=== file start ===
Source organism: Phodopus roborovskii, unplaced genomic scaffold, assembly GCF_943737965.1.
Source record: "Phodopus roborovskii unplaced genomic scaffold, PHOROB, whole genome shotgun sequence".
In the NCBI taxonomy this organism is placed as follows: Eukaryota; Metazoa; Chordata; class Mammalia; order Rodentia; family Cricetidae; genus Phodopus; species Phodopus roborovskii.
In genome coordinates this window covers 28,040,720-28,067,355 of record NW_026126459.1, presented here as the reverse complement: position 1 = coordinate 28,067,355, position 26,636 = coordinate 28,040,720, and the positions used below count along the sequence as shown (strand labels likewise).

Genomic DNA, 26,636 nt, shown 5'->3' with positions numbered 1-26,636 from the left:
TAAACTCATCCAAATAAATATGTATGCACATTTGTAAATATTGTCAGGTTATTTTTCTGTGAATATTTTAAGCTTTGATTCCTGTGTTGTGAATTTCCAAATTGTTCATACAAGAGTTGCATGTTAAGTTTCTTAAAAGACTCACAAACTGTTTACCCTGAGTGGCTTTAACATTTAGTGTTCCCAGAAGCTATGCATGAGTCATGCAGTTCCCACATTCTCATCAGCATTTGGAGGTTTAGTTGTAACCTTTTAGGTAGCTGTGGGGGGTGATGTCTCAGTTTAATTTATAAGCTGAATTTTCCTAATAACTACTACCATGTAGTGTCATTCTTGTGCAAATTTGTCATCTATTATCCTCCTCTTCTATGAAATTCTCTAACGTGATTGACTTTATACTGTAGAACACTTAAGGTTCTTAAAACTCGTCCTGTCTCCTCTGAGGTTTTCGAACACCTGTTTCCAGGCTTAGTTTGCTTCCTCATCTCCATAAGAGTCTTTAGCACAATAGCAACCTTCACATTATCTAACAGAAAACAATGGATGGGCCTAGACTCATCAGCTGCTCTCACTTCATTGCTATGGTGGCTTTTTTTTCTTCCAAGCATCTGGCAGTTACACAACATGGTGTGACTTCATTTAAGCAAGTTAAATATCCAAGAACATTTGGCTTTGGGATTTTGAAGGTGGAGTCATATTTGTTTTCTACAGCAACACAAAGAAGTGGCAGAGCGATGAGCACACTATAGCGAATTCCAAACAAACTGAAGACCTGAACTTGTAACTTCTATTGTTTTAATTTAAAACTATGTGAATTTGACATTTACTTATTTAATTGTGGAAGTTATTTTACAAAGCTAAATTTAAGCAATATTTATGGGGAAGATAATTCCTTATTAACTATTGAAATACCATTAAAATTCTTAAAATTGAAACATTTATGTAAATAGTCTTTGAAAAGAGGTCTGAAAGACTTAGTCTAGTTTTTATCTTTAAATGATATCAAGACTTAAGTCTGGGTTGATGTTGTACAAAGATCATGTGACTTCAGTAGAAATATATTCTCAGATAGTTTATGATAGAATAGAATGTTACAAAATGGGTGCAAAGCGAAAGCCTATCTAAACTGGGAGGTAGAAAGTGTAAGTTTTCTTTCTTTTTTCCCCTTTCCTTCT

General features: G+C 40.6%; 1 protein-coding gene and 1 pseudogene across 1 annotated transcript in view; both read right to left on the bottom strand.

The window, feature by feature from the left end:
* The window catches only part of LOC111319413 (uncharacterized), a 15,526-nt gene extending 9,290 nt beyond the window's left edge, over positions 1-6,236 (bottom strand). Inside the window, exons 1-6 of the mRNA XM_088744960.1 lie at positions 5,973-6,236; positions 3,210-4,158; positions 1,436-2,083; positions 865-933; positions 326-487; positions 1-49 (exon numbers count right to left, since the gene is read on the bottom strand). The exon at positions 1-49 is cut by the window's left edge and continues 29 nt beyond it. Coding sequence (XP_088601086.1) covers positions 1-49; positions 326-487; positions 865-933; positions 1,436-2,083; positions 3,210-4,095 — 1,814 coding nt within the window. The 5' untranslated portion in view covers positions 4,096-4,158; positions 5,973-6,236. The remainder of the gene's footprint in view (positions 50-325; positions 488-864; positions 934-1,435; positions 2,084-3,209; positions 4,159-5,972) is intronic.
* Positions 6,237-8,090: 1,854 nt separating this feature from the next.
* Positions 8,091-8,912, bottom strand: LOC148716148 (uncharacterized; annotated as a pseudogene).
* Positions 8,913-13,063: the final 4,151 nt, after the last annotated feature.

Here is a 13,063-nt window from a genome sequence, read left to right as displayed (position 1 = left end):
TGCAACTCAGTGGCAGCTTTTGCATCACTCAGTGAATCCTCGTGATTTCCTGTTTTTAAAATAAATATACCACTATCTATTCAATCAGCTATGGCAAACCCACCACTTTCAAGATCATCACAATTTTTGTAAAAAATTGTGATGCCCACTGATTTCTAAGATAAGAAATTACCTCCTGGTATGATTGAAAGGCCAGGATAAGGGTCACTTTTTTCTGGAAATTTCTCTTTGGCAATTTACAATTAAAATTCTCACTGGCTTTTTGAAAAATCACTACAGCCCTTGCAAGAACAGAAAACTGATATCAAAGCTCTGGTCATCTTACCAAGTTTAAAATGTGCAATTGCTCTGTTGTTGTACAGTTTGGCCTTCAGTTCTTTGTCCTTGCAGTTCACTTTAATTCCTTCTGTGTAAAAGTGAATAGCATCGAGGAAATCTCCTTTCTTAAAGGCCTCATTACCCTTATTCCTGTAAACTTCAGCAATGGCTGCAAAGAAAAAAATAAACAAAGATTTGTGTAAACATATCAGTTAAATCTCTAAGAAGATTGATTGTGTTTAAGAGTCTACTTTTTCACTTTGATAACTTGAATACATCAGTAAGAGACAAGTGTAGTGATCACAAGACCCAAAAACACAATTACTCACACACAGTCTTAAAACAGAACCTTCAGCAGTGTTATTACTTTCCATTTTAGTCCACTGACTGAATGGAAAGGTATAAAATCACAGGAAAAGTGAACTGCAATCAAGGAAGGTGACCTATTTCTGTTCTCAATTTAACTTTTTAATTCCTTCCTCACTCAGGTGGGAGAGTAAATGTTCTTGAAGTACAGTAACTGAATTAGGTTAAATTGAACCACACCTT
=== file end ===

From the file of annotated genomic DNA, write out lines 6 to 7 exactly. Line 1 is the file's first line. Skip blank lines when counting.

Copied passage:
TAAACTCATCCAAATAAATATGTATGCACATTTGTAAATATTGTCAGGTTATTTTTCTGTGAATATTTTAAGCTTTGATTCCTGTGTTGTGAATTTCCAAATTGTTCATACAAGAGTTGCATGTTAAGTTTCTTAAAAGACTCACAAACTGTTTACCCTGAGTGGCTTTAACATTTAGTGTTCCCAGAAGCTATGCATGAGTCATGCAGTTCCCACATTCTCATCAGCATTTGGAGGTTTAGTTGTAACCTTTTAGGTAGCTGTGGGGGGTGATGTCTCAGTTTAATTTATAAGCTGAATTTTCCTAATAACTACTACCATGTAGTGTCATTCTTGTGCAAATTTGTCATCTATTATCCTCCTCTTCTATGAAATTCTCTAACGTGATTGACTTTATACTGTAGAACACTTAAGGTTCTTAAAACTCGTCCTGTCTCCTCTGAGGTTTTCGAACACCTGTTTCCAGGCTTAGTTTGCTTCCTCATCTCCATAAGAGTCTTTAGCACAATAGCAACCTTCACATTATCTAACAGAAAACAATGGATGGGCCTAGACTCATCAGCTGCTCTCACTTCATTGCTATGGTGGCTTTTTTTTCTTCCAAGCATCTGGCAGTTACACAACATGGTGTGACTTCATTTAAGCAAGTTAAATATCCAAGAACATTTGGCTTTGGGATTTTGAAGGTGGAGTCATATTTGTTTTCTACAGCAACACAAAGAAGTGGCAGAGCGATGAGCACACTATAGCGAATTCCAAACAAACTGAAGACCTGAACTTGTAACTTCTATTGTTTTAATTTAAAACTATGTGAATTTGACATTTACTTATTTAATTGTGGAAGTTATTTTACAAAGCTAAATTTAAGCAATATTTATGGGGAAGATAATTCCTTATTAACTATTGAAATACCATTAAAATTCTTAAAATTGAAACATTTATGTAAATAGTCTTTGAAAAGAGGTCTGAAAGACTTAGTCTAGTTTTTATCTTTAAATGATATCAAGACTTAAGTCTGGGTTGATGTTGTACAAAGATCATGTGACTTCAGTAGAAATATATTCTCAGATAGTTTATGATAGAATAGAATGTTACAAAATGGGTGCAAAGCGAAAGCCTATCTAAACTGGGAGGTAGAAAGTGTAAGTTTTCTTTCTTTTTTCCCCTTTCCTTCT

General features: G+C 40.6%; 1 protein-coding gene and 1 pseudogene across 1 annotated transcript in view; both read right to left on the bottom strand.